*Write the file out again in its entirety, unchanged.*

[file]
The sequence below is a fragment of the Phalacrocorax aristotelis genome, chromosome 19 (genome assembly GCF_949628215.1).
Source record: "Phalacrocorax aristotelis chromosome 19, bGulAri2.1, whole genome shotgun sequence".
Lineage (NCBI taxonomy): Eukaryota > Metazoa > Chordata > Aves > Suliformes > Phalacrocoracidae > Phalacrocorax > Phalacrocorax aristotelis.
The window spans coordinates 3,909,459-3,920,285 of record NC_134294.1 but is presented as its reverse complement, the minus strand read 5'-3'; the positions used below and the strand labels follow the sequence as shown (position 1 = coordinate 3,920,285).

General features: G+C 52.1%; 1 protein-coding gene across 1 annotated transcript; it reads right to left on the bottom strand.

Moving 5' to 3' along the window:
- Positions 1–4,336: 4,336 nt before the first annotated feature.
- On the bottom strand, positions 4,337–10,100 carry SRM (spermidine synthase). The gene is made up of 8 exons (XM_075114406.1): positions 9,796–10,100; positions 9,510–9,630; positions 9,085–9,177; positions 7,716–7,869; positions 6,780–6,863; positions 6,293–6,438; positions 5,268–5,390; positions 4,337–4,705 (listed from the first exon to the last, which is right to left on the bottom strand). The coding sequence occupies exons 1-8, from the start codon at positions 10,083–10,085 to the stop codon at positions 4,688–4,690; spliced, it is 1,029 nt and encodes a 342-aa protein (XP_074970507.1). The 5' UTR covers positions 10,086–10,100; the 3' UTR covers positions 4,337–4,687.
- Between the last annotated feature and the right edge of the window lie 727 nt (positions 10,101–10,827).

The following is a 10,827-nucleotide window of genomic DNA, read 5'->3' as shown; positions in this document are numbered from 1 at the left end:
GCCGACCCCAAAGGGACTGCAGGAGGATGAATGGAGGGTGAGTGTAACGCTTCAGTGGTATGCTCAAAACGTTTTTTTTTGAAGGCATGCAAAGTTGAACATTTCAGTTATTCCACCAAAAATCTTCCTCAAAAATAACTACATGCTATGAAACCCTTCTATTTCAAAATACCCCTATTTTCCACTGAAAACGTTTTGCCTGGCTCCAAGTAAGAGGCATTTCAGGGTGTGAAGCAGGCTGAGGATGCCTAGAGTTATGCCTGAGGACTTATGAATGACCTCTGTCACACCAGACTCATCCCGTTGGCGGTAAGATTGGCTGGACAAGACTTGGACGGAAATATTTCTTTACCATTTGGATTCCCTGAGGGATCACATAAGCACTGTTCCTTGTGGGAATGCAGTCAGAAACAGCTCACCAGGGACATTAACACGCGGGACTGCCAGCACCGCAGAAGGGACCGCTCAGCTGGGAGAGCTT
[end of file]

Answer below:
The sequence below is a fragment of the Phalacrocorax aristotelis genome, chromosome 19 (genome assembly GCF_949628215.1).
Source record: "Phalacrocorax aristotelis chromosome 19, bGulAri2.1, whole genome shotgun sequence".
Lineage (NCBI taxonomy): Eukaryota > Metazoa > Chordata > Aves > Suliformes > Phalacrocoracidae > Phalacrocorax > Phalacrocorax aristotelis.
The window spans coordinates 3,909,459-3,920,285 of record NC_134294.1 but is presented as its reverse complement, the minus strand read 5'-3'; the positions used below and the strand labels follow the sequence as shown (position 1 = coordinate 3,920,285).

General features: G+C 52.1%; 1 protein-coding gene across 1 annotated transcript; it reads right to left on the bottom strand.

Moving 5' to 3' along the window:
- Positions 1–4,336: 4,336 nt before the first annotated feature.
- On the bottom strand, positions 4,337–10,100 carry SRM (spermidine synthase). The gene is made up of 8 exons (XM_075114406.1): positions 9,796–10,100; positions 9,510–9,630; positions 9,085–9,177; positions 7,716–7,869; positions 6,780–6,863; positions 6,293–6,438; positions 5,268–5,390; positions 4,337–4,705 (listed from the first exon to the last, which is right to left on the bottom strand). The coding sequence occupies exons 1-8, from the start codon at positions 10,083–10,085 to the stop codon at positions 4,688–4,690; spliced, it is 1,029 nt and encodes a 342-aa protein (XP_074970507.1). The 5' UTR covers positions 10,086–10,100; the 3' UTR covers positions 4,337–4,687.
- Between the last annotated feature and the right edge of the window lie 727 nt (positions 10,101–10,827).

The following is a 10,827-nucleotide window of genomic DNA, read 5'->3' as shown; positions in this document are numbered from 1 at the left end:
GCCGACCCCAAAGGGACTGCAGGAGGATGAATGGAGGGTGAGTGTAACGCTTCAGTGGTATGCTCAAAACGTTTTTTTTTGAAGGCATGCAAAGTTGAACATTTCAGTTATTCCACCAAAAATCTTCCTCAAAAATAACTACATGCTATGAAACCCTTCTATTTCAAAATACCCCTATTTTCCACTGAAAACGTTTTGCCTGGCTCCAAGTAAGAGGCATTTCAGGGTGTGAAGCAGGCTGAGGATGCCTAGAGTTATGCCTGAGGACTTATGAATGACCTCTGTCACACCAGACTCATCCCGTTGGCGGTAAGATTGGCTGGACAAGACTTGGACGGAAATATTTCTTTACCATTTGGATTCCCTGAGGGATCACATAAGCACTGTTCCTTGTGGGAATGCAGTCAGAAACAGCTCACCAGGGACATTAACACGCGGGACTGCCAGCACCGCAGAAGGGACCGCTCAGCTGGGAGAGCTT